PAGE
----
Browns signs gay panic, death certificate bills

  • by Seth Hemmelgarn
  • Wednesday October 1, 2014
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Criminal defendants in California won't be able to use victims' sexual orientation or gender identity to help fight charges, and death certificates have to reflect people's lived gender identity now that Governor Jerry Brown has signed into law bills that address those issues, among other LGBT-related legislation. Most of the new laws are expected to take effect January 1.

Saturday, September 27, Brown signed Assembly Bill 2501, which was authored by Assemblywoman Susan Bonilla (D-Concord) and prohibits the use of the "panic defense," where people charged with murder try to excuse their acts by claiming the victim's sexual orientation or gender identity triggered them.

"The gay panic defense was an unjust means of absolving violent criminal acts. Eliminating this excuse vindicates victims and holds predators accountable," Attorney General Kamala Harris, who co-sponsored the first-of-its kind bill with Equality California, said in a news release from the LGBT lobbying group.

"The 'panic defense' is a homophobic and transphobic ploy that blames the victims of horrific acts of violence for the crimes committed against them," Rick Zbur, EQCA's executive director, stated. "It has no place in California's legal system."

Locally, the 2002 murder of transgender teen Gwen Araujo, 17, brought attention to trans panic defense tactics. Araujo reportedly engaged in anal and/or oral sex with Michael Magidson, Jose Merel, and his brother Paul Merel, who didn't participate in the killing. Magidson and Merel claimed that the discovery of Araujo's birth gender had threatened their sexualities and self-images.

Another EQCA-backed bill signed into law is Assembly Bill 1577, which Brown signed Friday, September 26. Known as the Respect After Death Act, the law ensures death certificates for transgender people reflect their lived identities.

The bill, authored by lesbian Assembly Speaker Toni Atkins (D-San Diego) was inspired by the death of Christopher Lee, a San Francisco artist and transgender advocate who had the wrong gender on his death certificate after his suicide in 2012.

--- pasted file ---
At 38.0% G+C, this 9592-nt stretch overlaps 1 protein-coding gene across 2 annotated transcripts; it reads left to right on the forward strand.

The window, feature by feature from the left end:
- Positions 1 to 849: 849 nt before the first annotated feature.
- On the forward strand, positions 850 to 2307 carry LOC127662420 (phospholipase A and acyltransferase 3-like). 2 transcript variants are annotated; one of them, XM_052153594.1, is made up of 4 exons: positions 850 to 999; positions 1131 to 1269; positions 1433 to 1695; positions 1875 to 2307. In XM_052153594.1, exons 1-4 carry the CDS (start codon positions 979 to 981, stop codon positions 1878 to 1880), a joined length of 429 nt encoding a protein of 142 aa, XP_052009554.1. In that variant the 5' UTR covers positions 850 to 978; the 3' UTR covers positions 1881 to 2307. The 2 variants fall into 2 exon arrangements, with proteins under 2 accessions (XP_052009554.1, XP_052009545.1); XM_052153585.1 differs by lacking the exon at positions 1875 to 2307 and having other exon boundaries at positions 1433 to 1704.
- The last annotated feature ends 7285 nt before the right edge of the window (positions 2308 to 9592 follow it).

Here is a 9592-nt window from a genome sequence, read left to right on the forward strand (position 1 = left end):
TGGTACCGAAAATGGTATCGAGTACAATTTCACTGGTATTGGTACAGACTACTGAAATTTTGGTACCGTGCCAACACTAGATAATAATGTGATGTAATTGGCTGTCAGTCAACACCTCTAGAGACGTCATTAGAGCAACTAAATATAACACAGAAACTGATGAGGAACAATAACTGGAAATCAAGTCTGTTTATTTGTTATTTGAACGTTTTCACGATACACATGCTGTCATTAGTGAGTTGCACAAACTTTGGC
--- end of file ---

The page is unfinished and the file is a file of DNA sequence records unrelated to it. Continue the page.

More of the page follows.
Transgender Law Center co-sponsored AB 1577, which takes effect July 1.

Masen Davis, the nonprofit's executive director, stated it "brings us a significant step closer to making sure that all transgender people are able to live �" and die �" authentically in accordance with who they really are."

Also Friday, Brown signed into law AB 496, "which clarifies that existing cultural competency training for health care providers should include discussion of LGBT issues," according to a news release from EQCA, which supported the bill by gay Assemblyman Rich Gordon (D-Menlo Park).

Another bill that Gordon authored and Brown signed Friday is AB 1678, which encourages public utilities to enter into contracts with LGBT-owned businesses by extending the Supplier Diversity Program administered by the California Public Utilities Commission to LGBT business enterprises. Gay state Senator Mark Leno (D-San Francisco) co-sponsored the bill in the Senate.

Under current law, electrical, gas, water, and other public utilities with annual revenues of more than $25 million have to implement programs encouraging business with enterprises owned by women, disabled veterans, or designated minorities. The new law adds certified LGBT-owned enterprises.

"This legislation not only addresses economic disparities, but also empowers LGBT entrepreneurs to contribute to California's continued economic growth," Gordon stated.

The National Gay and Lesbian Chamber of Commerce sponsored AB 1678. Michael Yamashita is the publisher of the Bay Area Reporter , which is majority gay-owned and a member of the gay and lesbian chamber.

"Thanks to Assemblyman Rich Gordon and Senator Mark Leno, California is starting to enlarge the contracting process to include LGBT-owned businesses," Yamashita said in an email. "Hopefully this will eventually include all contracts, and expand to other states and the federal government. LGBT entrepreneurs need to be identified and quantified, because our businesses pay taxes and contribute to the economy of our communities and should be recognized for it."

Brown also signed another LGBT-related bill into law Friday. AB 2344, authored by gay Assemblyman Tom Ammiano (D-San Francisco), will help "reduce unnecessary legal actions involving families who use assisted reproductive technologies" such as surrogacy or in vitro fertilization. It primarily benefits LGBT couples who have families through assisted reproductive technologies, according to Ammiano's office.

Finally Friday, Brown signed AB 966, which requires the California Department of Corrections and Rehabilitation to develop a five-year plan to distribute condoms in all state prisons. The law is aimed at decreasing HIV transmission and other sexually transmitted infections. Assemblyman Rob Bonta (D-Oakland) authored the bill.

"As the first California governor to sign a bill to mandate the distribution of condoms in prison, Governor Brown has demonstrated the courage to directly address this unsettling and sometimes disturbing topic," Bonta stated.